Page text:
Credit the late Earl Nightingale for the adage, "Learn to do one thing better than anyone else in the world." For being the best in the world at collecting rare phosphates from the Foote Mine near Kings Mountain, North Carolina, it's unlikely that anyone could compete with 36 year old Jason Smith, a geologist from Charlotte, North Carolina.
The Foote is a world class locality that has yielded 147 different mineral species, most notably rare phosphates, many of which are microscopic. In addition to discovering the rare footemineite, Jason has been the first to report occurrences of 14 other rare Foote Mine phosphates ---among them phosphophyllite, scholzite, schoonerite, whitmoreite, leucophosphite--- for which the locality is famous. For verification as well as to further educate himself, he furnishes samples of material he collects for testing to scientists at different universities and labs around the world. Well aware of Jason’s prowess at the Foote, they are eager to analyze them.
Not only is Jason anything but secretive as to where and how he uncovers these minerals, he enjoys having anyone who’s interested join him at his favorite collecting spots. On November 10, 2013, this writer had the privilege of doing so.
Arriving at the site, Jason pointed to a boulder he'd been chipping away at for more than several years. Over that period, this single rock has yielded him more than 40 different species. On today’s visit, Jason first went to work on another boulder. Among some of the more spectacular species threin were beraunite, manganogordonite, rittmannite, jahnsite, cacoxenite, and strunzite. The last two, cacoxenite and strunzite, were often associated with each other. In some specimens, the yellow cacoxenite had coated previously straw-coloured needles of strunzite to result in crystals that visually resembled neither species. Jason was even more enthusiastic about finding, for the second time in his life, nordgauite, a relatively new mineral (approved by the IMA in 2010) with white crystals resembling felted masses. The only other locality in the world from which nordgauite has been reported is the Cornelia Mine in Hagendorf Germany.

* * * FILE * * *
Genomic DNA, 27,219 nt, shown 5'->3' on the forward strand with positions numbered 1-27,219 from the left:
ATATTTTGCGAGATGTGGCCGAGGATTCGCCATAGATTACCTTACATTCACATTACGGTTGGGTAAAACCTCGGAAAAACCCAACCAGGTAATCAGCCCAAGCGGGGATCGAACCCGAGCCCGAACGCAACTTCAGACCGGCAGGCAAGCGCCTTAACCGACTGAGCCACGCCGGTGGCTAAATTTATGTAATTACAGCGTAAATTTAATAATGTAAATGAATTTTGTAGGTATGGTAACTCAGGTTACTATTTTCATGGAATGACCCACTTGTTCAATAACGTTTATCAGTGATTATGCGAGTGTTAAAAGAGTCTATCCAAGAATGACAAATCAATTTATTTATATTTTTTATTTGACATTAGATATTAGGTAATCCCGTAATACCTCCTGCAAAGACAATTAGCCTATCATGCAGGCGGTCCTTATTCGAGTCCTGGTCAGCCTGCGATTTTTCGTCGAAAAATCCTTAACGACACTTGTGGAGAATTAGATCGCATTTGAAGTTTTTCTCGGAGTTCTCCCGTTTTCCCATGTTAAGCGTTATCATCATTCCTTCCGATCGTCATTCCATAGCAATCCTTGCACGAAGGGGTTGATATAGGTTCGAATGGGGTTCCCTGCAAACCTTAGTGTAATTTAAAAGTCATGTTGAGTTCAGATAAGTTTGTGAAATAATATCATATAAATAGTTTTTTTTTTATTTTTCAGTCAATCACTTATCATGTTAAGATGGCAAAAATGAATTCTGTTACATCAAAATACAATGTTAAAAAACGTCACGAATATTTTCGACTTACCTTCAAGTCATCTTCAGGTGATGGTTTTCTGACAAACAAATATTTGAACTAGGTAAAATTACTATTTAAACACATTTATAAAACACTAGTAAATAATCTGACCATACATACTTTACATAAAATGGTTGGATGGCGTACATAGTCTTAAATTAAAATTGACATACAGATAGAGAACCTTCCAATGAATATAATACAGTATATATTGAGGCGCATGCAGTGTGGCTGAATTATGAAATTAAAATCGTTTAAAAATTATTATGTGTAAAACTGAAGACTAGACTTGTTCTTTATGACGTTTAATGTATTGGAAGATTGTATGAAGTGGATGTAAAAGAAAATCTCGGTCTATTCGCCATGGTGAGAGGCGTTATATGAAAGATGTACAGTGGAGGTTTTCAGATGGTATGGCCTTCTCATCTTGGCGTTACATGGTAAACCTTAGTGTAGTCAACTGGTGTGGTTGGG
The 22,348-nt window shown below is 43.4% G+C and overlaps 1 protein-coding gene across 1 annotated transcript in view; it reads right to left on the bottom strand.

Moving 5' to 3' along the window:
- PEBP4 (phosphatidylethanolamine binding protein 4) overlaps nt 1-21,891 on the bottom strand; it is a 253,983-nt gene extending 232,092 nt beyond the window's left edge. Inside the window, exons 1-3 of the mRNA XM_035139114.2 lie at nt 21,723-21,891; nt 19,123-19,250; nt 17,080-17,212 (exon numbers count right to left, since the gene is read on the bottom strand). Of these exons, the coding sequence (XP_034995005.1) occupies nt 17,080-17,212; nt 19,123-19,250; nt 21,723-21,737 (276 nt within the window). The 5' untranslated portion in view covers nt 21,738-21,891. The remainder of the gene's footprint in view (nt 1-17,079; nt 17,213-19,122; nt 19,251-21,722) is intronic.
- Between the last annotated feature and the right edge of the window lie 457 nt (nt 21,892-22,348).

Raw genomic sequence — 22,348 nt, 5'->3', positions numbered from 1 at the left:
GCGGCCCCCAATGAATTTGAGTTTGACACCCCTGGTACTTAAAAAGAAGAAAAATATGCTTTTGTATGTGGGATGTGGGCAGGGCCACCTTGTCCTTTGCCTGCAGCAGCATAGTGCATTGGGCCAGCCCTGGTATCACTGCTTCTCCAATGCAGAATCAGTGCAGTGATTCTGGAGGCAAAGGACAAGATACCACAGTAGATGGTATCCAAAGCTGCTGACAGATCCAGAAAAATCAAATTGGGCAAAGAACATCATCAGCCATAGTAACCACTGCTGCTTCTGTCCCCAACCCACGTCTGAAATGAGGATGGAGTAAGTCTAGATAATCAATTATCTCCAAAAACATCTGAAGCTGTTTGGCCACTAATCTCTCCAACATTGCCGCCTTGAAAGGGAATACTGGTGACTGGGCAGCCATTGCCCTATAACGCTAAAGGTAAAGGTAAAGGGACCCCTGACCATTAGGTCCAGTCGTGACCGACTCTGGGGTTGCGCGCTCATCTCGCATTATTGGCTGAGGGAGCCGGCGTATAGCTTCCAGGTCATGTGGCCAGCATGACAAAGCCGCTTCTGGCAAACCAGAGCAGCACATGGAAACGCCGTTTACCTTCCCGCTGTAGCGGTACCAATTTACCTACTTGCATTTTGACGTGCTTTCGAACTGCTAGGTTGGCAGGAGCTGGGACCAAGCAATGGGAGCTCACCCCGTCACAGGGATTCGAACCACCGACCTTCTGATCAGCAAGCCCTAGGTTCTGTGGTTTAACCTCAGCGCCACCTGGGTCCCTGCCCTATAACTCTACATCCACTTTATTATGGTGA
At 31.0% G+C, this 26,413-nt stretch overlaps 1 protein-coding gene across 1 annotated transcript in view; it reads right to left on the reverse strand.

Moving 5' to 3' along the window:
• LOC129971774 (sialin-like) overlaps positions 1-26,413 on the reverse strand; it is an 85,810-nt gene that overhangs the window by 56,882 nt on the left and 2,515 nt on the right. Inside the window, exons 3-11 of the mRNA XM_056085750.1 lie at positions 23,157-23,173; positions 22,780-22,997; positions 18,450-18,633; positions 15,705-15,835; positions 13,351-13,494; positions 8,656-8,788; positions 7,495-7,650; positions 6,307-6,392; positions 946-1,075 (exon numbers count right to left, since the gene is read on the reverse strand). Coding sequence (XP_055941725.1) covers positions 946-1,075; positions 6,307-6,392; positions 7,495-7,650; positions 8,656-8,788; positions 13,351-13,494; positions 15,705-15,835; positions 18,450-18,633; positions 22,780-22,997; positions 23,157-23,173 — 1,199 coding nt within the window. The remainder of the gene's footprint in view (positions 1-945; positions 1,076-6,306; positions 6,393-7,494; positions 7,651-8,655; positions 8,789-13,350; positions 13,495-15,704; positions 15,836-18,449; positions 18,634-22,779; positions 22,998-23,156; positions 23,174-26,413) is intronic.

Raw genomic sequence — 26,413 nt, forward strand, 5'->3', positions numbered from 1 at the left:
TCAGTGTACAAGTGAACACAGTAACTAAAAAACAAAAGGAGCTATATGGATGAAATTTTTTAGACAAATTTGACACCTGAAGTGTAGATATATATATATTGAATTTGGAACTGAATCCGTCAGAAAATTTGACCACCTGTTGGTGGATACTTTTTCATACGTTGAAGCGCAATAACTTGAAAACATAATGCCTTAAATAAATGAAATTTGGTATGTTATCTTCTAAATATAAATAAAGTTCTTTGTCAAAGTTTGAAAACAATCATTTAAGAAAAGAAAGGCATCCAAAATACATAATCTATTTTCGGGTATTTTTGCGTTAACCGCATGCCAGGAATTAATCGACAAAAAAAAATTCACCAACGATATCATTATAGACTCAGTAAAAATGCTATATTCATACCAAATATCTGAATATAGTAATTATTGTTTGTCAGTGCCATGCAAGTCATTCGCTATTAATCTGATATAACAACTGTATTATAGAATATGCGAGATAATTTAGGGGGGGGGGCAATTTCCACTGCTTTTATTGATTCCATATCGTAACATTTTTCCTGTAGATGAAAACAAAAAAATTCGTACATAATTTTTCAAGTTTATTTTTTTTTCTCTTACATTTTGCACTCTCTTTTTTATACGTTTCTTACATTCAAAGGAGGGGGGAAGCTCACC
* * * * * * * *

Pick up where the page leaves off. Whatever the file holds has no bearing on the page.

While the East Dumps consist mostly of boulders bearing colourful rare phosphates, Jason noted that there are also North Dumps, where the boulders originated beneath the water table. They are more likely to host rare silicates for which the Foote is also known, such as brannockite and bitikaite to name but a couple. The North Dumps are also a source for plenty of phosphates, primarily those that experienced less oxidation than those originating above the water table. Jason has worked the North Dumps dumps extensively, and currently believes the spot where we collected has better potential as a source for new discoveries.
The collecting is hard work. Jason has enjoyed his greatest level of success by taking on the larger boulders with a chisel and small sledge. His labors have created hundreds of smaller and easier to break up chunks that often look promising. Regardless of technique, anyone seeking to collect without a powerful loupe (at least 20x) and proper knowledge of what to look for can count on being skunked.
It’s evident that Jason will never be skunked here. It would take many lifetimes to go through all the boulders waiting for someone to bust them up